Dir. Christian Nyby/Howard Hawks
A group of scientific researchers and military personnel discover an alien spacecraft frozen under the ice in the Arctic. Retrieving the alien pilot, they take it back to their outpost to conduct research. However when the block of ice it’s entombed in thaws, the creature goes berserk and sets off on a bloody rampage, killing anyone who crosses its path and feeding on their blood. The military personnel led by Captain Hendry decide enough is enough, and plot to destroy the creature before it destroys them.
Based on the short story 'Who Goes There?' by renowned sci-fi writer John W. Campbell, The Thing From Another World is one of the earliest, and most successful amalgamations of horror and sci-fi. A precursor to the likes of The Day The Earth Stood Still, War of the Worlds and Alien, the film was produced during a time when the media was bombarded by reports of sightings of UFOs; a time that would become the Golden Age of sci-fi in Hollywood. It also came out early on in the Cold War Years, and at times it is impossible not to view the film subtextually as an allegory of America’s fear of communism. The paranoia rife throughout the short story, and indeed John Carpenter’s masterful, visceral and chilling remake, is sadly absent from this adaptation, however the film is not without its own moments of macabre genius.
An effective exercise in suspense and atmosphere, The Thing From Another World benefits from its isolated location, mounting tension and eerily effective atmosphere. Surprisingly, it also exhibits a rather cheeky sense of humour, too. When one considers it was co-directed and co-scripted by Howard Hawks however, this becomes less surprising. The camaraderie between Captain Hendry (Kenneth Tobey) and his men, and indeed the Captain and Dr. Carrington’s secretary, Nikki Nicholson (Margaret Sheridan) fizzes with all the wit and sharp delivery one would rightly expect from a madcap Howard Hawks’ movie. When one of the men is left to keep watch over the block of ice encasing The Thing, he says he’s going to read “A nice, quiet horror story.” While Nikki is still a far cry from Ellen Ripley, she is a robust heroine and more than holds her own amidst all the macho talk and alien-monster attacks; keeping herself together enough to ensure the other characters are never without coffee. They do like their coffee in this movie! She even ties up Captain Hendry in a sexually charged scene that helps flesh out the characters and give them some history.
While Dr Carrington (Robert Cornthwaite) manifests a few characteristics of the typical horror movie mad scientist, he argues his beliefs articulately and presents a few convincing arguments about scientific progress. A number of compelling debates between him and straight-talkin’ Captain Hendry ensue; the latter wanting to destroy the alien creature, while the former insists they can learn from it. These debates would be echoed later on in the likes of George Romero’s bleak and bloody ‘scientists vs. military vs. zombies’ meditation on the dangers of martial law, Day of the Dead. Carrington muses that the human race knows relatively little about the universe and that we could benefit from communicating and studying the creature. He doesn’t seem to mind risking the lives of others to preserve the life of the bloodthirsty creature. This disregard for human existence over scientific research would ripple throughout Ridley Scott’s Dan O’Bannon scripted Alien, another film that was heavily influenced by The Thing From Another World, right down to the everyman characters and isolated locale. Another moment that was pretty much pilfered by Scott and O’Bannon is the use of a tracking system to locate the alien creature. It begins to bleep, signalling 'The Thing' is near, as the group huddle together, turn off the light and await the inevitable – all the while the increasingly frantic beeps herald the approach of the monster – before the door bursts open and we see the striking silhouette. Dallas in the air duct, anyone?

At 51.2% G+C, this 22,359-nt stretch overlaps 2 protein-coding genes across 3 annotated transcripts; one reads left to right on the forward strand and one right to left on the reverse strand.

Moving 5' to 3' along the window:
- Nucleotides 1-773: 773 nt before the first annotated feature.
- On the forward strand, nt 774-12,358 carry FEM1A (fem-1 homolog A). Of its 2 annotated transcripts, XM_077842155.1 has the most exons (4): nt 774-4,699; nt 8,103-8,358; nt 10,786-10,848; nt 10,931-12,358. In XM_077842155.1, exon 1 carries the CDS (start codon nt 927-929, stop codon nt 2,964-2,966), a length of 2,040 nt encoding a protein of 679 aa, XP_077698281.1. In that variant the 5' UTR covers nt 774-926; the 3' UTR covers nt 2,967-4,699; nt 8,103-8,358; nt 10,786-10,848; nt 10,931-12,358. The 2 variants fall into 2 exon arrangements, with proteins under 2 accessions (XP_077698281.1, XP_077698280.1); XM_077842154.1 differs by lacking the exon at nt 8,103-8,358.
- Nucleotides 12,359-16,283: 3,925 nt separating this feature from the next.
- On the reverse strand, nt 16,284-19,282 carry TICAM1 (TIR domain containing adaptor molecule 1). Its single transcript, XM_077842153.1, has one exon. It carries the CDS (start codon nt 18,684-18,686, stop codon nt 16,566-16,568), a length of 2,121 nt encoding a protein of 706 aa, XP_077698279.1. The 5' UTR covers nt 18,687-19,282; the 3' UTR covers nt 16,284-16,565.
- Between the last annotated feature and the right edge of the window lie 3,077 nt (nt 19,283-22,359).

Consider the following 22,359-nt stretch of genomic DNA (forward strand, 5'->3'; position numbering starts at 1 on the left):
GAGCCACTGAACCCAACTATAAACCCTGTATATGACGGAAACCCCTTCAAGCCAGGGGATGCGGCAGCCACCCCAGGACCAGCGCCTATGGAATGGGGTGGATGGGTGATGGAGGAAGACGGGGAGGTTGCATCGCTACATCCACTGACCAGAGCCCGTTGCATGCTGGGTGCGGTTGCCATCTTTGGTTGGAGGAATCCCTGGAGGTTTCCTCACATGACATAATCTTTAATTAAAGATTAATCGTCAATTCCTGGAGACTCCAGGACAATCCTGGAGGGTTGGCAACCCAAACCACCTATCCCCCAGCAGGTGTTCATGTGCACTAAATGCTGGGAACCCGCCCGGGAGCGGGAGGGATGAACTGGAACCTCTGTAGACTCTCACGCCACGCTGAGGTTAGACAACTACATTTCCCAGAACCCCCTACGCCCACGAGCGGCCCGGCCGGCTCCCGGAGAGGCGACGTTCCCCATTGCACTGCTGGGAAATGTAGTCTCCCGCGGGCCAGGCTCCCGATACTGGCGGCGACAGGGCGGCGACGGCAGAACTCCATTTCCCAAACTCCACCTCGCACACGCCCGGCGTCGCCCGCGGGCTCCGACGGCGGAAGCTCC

Reporter Ned Scott (Douglas Spencer) wouldn’t seem out of place in the likes of His Girl Friday or Bringing Up Baby, and he struggles to be heard when the military personnel refuse to allow him to report on the discovery of the spaceship. He sees it as a historical landmark that the public have a right to know about; the military believe such a story could cause widespread panic. These debates and altercations still wield a high degree of resonance today, especially when one considers how much ‘news’ the government suppress in the interests of ‘public security’, as evidenced in the recent WikiLeaks debacle. His protests of ‘freedom of the press’ are ignored by Captain Hendry who wants to keep a lid on things.
For the most part, directors Nyby and Hawks adopt the Val Lewton approach and are suggestive in what they reveal to the audience in terms of the eponymous ‘Thing’; a glimpse here, a silhouette there. The more we see of the alien creature, and the more we learn about it from research conducted and concluded by the plethora of boffins situated at the lonely outpost, the less effective it becomes. Particularly when various characters start to draw comparisons between it and a carrot. After the alien thaws out, a prolonged game of cat and mouse bulks up the running time, with the creature sinisterly eluding the group at every turn, while picking off a few stragglers.
|“An intellectual carrot? The mind boggles.”|
An intelligent, witty and atmospheric movie that still retains its moody effectiveness today. "Keep watching the skies!"